Use Waze? The Cops Want the Police Tracking Feature Disabled

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One of Waze’s most popular features — that warns users when police are nearby — could be disabled if sheriffs have their way. They say it’s allowing miscreants to stalk law enforcement officers.

Waze was purchased by Google for almost $1 billion in 2013, and its combination of GPS and social networking has managed to connect 50 million users during their commute. One of the great features is the ability for users to mark police presence on the app, to warn other drivers that police are running speed traps.

According to the Associated Press, police are complaining that Waze is an app that could provide would-be cop-killers a map to their location.

ios_maps_waze“The police community needs to coordinate an effort to have the owner, Google, act like the responsible corporate citizen they have always been and remove this feature from the application even before any litigation or statutory action,” said Sheriff Mike Brown of Bedford County in Virginia, who also serves as the chairman of the National Sheriffs Association technology committee.

According to the AP there are no known connections between attacks on police and Waze. Nevertheless, the National Sheriff’s Association doesn’t want to be too careful.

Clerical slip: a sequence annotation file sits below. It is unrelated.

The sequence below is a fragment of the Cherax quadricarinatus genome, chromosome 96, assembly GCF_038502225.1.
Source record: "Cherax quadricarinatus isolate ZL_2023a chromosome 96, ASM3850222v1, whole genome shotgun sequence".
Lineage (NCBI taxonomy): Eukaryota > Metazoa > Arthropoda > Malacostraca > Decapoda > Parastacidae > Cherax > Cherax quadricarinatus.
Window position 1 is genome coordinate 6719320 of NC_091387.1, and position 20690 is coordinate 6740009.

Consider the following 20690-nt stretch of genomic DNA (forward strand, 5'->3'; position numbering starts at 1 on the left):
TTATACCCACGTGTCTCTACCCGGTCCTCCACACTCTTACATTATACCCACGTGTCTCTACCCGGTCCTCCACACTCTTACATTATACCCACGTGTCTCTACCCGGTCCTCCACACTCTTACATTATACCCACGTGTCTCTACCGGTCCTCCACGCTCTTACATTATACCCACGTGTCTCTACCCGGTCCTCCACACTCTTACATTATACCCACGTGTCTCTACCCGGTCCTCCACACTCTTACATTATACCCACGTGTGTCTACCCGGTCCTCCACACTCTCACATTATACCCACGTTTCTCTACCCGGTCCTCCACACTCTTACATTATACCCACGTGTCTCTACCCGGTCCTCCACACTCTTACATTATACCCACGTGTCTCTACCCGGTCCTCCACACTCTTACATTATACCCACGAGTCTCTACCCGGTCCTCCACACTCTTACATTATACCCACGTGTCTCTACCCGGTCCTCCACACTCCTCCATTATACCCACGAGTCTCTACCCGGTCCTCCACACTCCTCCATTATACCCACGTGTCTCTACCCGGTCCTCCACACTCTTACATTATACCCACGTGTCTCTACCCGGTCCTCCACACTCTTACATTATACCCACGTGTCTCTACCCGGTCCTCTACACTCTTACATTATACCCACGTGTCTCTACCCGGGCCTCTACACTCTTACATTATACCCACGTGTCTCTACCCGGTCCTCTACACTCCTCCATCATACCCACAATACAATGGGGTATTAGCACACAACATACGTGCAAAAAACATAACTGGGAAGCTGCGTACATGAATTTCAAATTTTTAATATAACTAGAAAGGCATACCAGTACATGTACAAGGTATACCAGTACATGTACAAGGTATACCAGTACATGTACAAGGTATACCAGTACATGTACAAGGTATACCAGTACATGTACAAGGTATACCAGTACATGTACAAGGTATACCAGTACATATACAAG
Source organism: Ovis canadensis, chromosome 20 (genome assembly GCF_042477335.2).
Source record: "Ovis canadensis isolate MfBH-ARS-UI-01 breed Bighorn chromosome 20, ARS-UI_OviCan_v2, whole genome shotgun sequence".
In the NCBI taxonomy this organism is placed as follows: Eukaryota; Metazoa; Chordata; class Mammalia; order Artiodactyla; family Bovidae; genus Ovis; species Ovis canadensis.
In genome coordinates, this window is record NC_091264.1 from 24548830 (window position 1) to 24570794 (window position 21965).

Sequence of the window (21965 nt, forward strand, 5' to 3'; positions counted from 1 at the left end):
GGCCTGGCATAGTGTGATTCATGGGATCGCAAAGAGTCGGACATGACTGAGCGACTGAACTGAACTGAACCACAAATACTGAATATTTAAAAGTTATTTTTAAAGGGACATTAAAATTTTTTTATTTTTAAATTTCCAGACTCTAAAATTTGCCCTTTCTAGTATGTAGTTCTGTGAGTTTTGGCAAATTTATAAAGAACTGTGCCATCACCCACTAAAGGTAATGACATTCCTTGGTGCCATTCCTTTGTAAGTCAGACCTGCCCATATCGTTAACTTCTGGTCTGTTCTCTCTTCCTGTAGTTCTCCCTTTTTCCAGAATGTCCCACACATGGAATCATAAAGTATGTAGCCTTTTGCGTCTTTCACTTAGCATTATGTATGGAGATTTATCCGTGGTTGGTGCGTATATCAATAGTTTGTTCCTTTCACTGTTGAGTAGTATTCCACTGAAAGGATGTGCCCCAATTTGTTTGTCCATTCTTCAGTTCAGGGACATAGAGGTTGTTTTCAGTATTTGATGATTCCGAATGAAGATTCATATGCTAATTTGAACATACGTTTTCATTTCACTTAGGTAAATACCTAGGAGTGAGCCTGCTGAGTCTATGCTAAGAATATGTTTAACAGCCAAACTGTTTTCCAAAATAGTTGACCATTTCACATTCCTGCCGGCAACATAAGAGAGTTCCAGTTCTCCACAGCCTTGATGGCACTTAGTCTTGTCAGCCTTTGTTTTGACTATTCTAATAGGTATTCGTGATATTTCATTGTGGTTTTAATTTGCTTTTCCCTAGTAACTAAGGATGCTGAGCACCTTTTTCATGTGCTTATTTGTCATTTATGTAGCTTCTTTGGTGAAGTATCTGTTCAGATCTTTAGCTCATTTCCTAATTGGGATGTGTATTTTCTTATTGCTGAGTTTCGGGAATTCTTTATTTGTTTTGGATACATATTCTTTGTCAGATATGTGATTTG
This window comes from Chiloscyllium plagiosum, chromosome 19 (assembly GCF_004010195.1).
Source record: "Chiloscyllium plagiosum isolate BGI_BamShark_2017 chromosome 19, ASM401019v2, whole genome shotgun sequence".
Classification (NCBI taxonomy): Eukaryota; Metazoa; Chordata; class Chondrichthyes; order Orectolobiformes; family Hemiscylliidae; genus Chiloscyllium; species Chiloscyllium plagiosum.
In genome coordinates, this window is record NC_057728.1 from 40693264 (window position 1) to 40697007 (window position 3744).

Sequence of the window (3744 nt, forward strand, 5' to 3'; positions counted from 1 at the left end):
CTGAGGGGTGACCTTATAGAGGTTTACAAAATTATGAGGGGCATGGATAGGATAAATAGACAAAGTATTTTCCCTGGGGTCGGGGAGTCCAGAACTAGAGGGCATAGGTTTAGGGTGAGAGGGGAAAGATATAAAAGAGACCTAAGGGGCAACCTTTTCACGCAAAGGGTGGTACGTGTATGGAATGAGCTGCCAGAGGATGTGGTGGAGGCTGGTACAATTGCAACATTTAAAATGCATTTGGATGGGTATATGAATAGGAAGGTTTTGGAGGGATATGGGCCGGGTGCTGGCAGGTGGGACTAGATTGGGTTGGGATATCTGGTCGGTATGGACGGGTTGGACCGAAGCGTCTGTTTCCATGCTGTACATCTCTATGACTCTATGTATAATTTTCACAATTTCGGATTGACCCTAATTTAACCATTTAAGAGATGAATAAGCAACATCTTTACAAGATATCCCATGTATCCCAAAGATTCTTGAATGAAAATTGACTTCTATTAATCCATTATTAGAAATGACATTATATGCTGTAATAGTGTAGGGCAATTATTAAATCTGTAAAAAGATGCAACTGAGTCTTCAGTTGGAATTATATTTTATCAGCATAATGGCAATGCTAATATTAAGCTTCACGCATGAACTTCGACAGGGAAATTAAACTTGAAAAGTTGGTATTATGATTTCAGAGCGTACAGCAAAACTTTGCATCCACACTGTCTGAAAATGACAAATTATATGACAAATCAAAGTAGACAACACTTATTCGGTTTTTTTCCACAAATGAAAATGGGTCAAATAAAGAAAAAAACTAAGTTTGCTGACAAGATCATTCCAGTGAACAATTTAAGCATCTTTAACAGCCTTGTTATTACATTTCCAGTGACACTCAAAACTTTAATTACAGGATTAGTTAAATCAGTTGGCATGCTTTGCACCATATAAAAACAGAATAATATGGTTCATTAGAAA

Brown raised the issue during a meeting of the National Sheriff’s Association winter conference in Washington today. Last month, Ismaaiyl Brinsley was accused of killing two NYPD officers. Ismaaiyl posted a screenshot from Waze on his Instagram account, along with threats to police officers in general. Investigations didn’t show that he used Waze to find the two officers he shot, because he got rid of his smartphone two miles before he shot the two officers.

It’s not the first time apps have been in law enforcement’s crosshairs. Trapster was an app that specifically tracked the location of speed traps, but it also had a function that tracked field sobriety test locations. Police organizations lobbied Apple to remove the app from the Apple Store until the function was disabled.

Craig Fitzgerald

Craig Fitzgerald

Writer, editor, lousy guitar player, dad. Content Marketing and Publication Manager at